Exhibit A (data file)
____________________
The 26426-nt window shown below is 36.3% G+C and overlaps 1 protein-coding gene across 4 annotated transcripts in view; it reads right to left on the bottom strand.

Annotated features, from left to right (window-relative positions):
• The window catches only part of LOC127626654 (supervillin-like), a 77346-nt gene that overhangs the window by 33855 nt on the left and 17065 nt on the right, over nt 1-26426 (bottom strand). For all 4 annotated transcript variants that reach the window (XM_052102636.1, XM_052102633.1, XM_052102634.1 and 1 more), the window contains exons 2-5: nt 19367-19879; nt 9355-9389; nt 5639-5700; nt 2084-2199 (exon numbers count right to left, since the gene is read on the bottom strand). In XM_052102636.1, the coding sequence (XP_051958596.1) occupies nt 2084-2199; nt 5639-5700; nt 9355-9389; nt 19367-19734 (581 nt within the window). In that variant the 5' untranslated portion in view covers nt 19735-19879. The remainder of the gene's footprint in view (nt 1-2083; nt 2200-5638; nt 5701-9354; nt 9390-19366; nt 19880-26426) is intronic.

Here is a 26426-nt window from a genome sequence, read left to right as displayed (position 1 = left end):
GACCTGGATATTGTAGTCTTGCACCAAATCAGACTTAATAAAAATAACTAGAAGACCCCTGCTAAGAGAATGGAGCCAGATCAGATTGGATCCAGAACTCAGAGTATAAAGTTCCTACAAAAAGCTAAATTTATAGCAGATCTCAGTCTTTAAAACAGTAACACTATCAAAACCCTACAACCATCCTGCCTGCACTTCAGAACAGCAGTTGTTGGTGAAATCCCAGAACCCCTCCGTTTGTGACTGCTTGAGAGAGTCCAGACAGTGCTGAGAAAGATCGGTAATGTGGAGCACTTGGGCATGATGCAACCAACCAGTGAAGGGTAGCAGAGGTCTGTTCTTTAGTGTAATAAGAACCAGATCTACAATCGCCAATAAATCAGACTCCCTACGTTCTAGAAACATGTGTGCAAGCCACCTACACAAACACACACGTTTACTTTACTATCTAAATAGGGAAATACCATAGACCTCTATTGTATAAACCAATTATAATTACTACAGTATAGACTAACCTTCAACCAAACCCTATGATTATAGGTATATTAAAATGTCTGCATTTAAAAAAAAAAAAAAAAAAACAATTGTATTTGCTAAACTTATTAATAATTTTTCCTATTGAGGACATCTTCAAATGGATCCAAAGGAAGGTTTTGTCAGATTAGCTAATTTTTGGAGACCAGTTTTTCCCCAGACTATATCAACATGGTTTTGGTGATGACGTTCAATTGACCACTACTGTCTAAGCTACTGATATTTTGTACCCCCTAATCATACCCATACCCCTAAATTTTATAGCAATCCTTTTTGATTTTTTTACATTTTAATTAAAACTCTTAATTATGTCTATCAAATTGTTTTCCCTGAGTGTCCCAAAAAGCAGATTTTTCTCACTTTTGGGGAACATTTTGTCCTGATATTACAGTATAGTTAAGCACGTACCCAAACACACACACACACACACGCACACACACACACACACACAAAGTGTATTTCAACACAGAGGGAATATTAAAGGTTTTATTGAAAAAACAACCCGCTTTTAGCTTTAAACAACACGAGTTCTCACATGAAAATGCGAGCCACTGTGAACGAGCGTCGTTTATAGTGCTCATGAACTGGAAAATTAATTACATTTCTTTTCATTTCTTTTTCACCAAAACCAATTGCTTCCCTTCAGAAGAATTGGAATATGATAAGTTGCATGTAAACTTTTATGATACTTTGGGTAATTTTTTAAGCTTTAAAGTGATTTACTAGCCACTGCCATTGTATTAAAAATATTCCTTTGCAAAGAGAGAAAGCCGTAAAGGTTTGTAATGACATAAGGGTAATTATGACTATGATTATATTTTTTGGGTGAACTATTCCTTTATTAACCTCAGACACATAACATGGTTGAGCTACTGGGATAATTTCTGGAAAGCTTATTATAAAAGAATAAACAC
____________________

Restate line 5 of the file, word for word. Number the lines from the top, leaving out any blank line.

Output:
GACCTGGATATTGTAGTCTTGCACCAAATCAGACTTAATAAAAATAACTAGAAGACCCCTGCTAAGAGAATGGAGCCAGATCAGATTGGATCCAGAACTCAGAGTATAAAGTTCCTACAAAAAGCTAAATTTATAGCAGATCTCAGTCTTTAAAACAGTAACACTATCAAAACCCTACAACCATCCTGCCTGCACTTCAGAACAGCAGTTGTTGGTGAAATCCCAGAACCCCTCCGTTTGTGACTGCTTGAGAGAGTCCAGACAGTGCTGAGAAAGATCGGTAATGTGGAGCACTTGGGCATGATGCAACCAACCAGTGAAGGGTAGCAGAGGTCTGTTCTTTAGTGTAATAAGAACCAGATCTACAATCGCCAATAAATCAGACTCCCTACGTTCTAGAAACATGTGTGCAAGCCACCTACACAAACACACACGTTTACTTTACTATCTAAATAGGGAAATACCATAGACCTCTATTGTATAAACCAATTATAATTACTACAGTATAGACTAACCTTCAACCAAACCCTATGATTATAGGTATATTAAAATGTCTGCATTTAAAAAAAAAAAAAAAAAAACAATTGTATTTGCTAAACTTATTAATAATTTTTCCTATTGAGGACATCTTCAAATGGATCCAAAGGAAGGTTTTGTCAGATTAGCTAATTTTTGGAGACCAGTTTTTCCCCAGACTATATCAACATGGTTTTGGTGATGACGTTCAATTGACCACTACTGTCTAAGCTACTGATATTTTGTACCCCCTAATCATACCCATACCCCTAAATTTTATAGCAATCCTTTTTGATTTTTTTACATTTTAATTAAAACTCTTAATTATGTCTATCAAATTGTTTTCCCTGAGTGTCCCAAAAAGCAGATTTTTCTCACTTTTGGGGAACATTTTGTCCTGATATTACAGTATAGTTAAGCACGTACCCAAACACACACACACACACACGCACACACACACACACACACAAAGTGTATTTCAACACAGAGGGAATATTAAAGGTTTTATTGAAAAAACAACCCGCTTTTAGCTTTAAACAACACGAGTTCTCACATGAAAATGCGAGCCACTGTGAACGAGCGTCGTTTATAGTGCTCATGAACTGGAAAATTAATTACATTTCTTTTCATTTCTTTTTCACCAAAACCAATTGCTTCCCTTCAGAAGAATTGGAATATGATAAGTTGCATGTAAACTTTTATGATACTTTGGGTAATTTTTTAAGCTTTAAAGTGATTTACTAGCCACTGCCATTGTATTAAAAATATTCCTTTGCAAAGAGAGAAAGCCGTAAAGGTTTGTAATGACATAAGGGTAATTATGACTATGATTATATTTTTTGGGTGAACTATTCCTTTATTAACCTCAGACACATAACATGGTTGAGCTACTGGGATAATTTCTGGAAAGCTTATTATAAAAGAATAAACAC